It is hard to believe that The Phantom Menace is 20 years old this year. In the decades since we first met Jar Jar Binks, Anakin Skywalker and those weird cod-Japanese blokes from the Trade Federation, fans have found umpteen new targets to obsess over – not least the current trilogy of Star Wars movies, overseen by Lucasfilm’s not-so-new owner Disney.
These days super-fan outrage – such as that currently aimed at the final season of Game of Thrones – has become the norm. But it was Episode I that perhaps ushered in the era of fan power, of amateur bloggers capable of turning an entire franchise on its head, of careers and lives derailed (in some cases before they even got going), of CGI-phobia and anti-marketing wrath.
To this day it is astounding that Lucas himself doesn’t understand what went wrong. The original trilogy and the prequel trilogy have much in common: both are set in a fantasy galaxy populated by wise, laser-wielding space monks and exotic extra terrestrials. Both feature youthful protagonists whose characters go on a three-movie journey. But where 1977’s Star Wars and its sequels ushered in the blockbuster era and awakened Hollywood to the potential of boys’ own space opera, the prequels destroyed Lucas’s reputation as a film-maker.
Two decades on, can we see the movie in a different light? Those pod-racing scenes on Tatooine are still thrilling, Liam Neeson’s Qui-Gon Jinn would surely make most acolytes’ list of the top five Jedis, and his battles with Darth Maul feature some of the finest lightsaber play in the saga. Ewan McGregor is perfectly serviceable as the young Obi-Wan and Natalie Portman’s Padme Amidala is given some splendid outfits. Ian McDiarmid is compelling as Senator Palpatine, the future evil emperor. The scene in which Qui-Gonn and his apprentice fend off laser-fire from the Federation’s Droideka using only their lightsabers has rarely been equalled in Star Wars.
Moreover, the original trilogy left so many questions unanswered that a prequel series felt like the logical next step. How did Anakin fall to the dark side? What was the galaxy like before the Empire raised its flags? How did the Jedi go about their business as guardians of peace and justice for an entire civilisation?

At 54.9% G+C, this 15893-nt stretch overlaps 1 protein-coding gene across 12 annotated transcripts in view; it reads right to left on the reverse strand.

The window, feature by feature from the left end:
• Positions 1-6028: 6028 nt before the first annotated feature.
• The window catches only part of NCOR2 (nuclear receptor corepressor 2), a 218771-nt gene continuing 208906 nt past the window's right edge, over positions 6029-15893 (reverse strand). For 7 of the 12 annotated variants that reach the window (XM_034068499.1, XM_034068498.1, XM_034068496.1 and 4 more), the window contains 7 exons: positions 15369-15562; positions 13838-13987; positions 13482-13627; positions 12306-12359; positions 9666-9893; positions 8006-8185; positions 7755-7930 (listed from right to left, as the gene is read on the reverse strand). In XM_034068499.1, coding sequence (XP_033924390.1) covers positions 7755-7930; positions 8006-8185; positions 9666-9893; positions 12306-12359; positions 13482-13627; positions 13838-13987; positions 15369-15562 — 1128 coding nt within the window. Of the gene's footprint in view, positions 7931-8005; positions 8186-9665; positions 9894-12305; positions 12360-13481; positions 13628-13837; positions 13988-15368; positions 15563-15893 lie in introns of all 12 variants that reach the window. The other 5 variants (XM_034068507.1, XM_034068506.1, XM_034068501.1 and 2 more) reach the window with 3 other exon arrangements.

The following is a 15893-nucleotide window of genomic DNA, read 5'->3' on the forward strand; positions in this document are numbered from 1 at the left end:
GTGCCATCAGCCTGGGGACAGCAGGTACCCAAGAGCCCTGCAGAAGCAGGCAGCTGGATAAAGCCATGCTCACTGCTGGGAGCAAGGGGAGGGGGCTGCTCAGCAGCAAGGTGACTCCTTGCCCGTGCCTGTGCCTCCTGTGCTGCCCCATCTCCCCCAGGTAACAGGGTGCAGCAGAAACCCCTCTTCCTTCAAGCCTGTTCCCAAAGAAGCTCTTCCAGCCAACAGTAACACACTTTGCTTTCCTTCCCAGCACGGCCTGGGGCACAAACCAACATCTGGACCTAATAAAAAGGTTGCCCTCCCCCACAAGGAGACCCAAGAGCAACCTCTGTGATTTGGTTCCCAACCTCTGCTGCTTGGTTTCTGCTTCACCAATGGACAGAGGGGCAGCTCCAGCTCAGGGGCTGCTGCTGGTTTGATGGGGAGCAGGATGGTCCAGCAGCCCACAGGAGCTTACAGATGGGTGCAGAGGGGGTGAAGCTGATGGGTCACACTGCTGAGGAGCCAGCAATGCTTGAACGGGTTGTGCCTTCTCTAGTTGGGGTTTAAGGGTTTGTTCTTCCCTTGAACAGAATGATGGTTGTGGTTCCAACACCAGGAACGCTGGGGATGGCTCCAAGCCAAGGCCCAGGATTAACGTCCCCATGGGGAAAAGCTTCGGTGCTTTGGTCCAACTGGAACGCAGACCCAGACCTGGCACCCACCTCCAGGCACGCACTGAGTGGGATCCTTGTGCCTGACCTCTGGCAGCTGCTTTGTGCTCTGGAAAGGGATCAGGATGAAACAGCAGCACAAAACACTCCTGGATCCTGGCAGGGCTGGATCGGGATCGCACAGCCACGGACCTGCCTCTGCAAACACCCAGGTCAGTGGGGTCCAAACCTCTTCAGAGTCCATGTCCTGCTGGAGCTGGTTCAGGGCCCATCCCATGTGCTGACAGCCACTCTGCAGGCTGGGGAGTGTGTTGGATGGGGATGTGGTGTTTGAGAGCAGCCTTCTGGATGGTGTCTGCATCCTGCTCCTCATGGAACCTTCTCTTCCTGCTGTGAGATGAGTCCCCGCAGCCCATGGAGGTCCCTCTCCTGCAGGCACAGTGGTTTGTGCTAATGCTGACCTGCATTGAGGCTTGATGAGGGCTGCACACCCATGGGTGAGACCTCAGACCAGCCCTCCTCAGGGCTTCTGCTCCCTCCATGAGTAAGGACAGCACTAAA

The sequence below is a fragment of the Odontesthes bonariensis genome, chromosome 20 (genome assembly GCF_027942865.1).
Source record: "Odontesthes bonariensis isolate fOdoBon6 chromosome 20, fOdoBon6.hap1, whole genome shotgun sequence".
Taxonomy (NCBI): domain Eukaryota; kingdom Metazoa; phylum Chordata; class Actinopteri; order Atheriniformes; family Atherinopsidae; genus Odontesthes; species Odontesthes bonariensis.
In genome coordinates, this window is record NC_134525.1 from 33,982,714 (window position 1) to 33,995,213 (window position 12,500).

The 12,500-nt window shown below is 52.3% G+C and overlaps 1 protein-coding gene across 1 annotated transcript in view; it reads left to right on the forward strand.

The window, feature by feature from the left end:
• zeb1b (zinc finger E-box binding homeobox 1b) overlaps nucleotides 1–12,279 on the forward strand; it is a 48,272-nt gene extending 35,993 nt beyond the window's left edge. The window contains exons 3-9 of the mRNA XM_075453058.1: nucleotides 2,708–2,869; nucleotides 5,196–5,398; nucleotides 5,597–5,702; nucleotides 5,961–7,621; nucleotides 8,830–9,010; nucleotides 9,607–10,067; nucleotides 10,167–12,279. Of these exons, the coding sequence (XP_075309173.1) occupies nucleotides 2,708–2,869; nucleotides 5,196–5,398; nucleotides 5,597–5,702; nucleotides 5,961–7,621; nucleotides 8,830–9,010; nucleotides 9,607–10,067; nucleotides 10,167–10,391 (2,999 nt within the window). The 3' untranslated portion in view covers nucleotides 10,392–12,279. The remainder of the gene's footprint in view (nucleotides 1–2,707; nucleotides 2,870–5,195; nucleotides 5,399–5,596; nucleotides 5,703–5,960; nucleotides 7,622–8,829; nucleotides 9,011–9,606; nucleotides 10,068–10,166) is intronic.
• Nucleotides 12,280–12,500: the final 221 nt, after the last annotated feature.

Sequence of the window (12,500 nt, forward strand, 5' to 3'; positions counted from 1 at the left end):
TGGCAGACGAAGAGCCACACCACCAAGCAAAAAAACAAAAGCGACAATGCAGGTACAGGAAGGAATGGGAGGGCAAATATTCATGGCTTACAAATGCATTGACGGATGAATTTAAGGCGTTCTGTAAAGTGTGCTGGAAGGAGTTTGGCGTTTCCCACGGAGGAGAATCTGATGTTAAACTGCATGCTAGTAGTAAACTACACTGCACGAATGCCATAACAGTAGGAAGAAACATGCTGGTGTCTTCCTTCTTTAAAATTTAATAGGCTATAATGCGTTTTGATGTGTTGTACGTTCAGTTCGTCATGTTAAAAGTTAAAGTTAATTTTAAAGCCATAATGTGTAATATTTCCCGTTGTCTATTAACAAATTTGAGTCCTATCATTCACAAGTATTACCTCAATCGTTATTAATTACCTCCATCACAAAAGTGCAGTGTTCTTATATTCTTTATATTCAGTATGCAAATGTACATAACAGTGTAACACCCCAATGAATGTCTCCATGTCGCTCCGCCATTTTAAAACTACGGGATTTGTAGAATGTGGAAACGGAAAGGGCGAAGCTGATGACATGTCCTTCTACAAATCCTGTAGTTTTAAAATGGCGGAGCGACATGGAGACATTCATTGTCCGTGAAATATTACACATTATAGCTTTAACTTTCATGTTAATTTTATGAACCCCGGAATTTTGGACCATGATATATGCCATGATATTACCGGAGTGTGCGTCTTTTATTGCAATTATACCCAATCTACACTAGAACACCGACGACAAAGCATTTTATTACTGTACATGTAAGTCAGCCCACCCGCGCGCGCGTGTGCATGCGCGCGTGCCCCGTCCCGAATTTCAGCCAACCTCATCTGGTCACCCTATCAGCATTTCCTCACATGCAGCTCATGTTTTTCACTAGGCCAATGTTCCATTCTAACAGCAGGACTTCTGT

The Phantom Menace answers all these questions, and it does so plausibly. There is a pleasing narrative arc from our first encounter with the young Anakin to his final transformation into Vader. Lucas had thought all this stuff through, and the prequels make sense of the world we saw in the original trilogy.
The problem is that they also remove much of the sense of mystery and enigma that surrounded those early films, as well as the classic adventure-serial veneer that made them so alluring. The Phantom Menace’s preference for digital cityscapes over unearthly terrain, and CGI aliens over charming puppetry, marked it out from its predecessors. Lucas’s determination to render the political bureaucracy in excruciating detail meant endless scenes of the Galactic Senate and tedious discussions at the Jedi Council.
No six-year-old ever asked for scenes like this. It is as if Lucas could not decide if he wanted to deliver an Asimovian tale of a civilisation in decay or record-breaking merchandise sales. Perhaps that was why he felt the need to introduce Jar Jar, as a kind of comic relief apologia for all that grownup chat. If so, it’s fair to say the ploy failed.
Nor should it be forgotten that this is also the movie that managed to make Samuel L Jackson boring and distinctly uncool (despite the purple lightsaber), introduced the preposterous concept of midichloreans to “explain” the Force (as if space magic needed explaining), and gave us such enduring characters as Gardulla the Hutt, Watto the slave owner and Jar Jar’s pal Boss Nass. So no: it is not time to forgive Lucas for his crimes against cinema, and it probably won’t be even in another 20 years.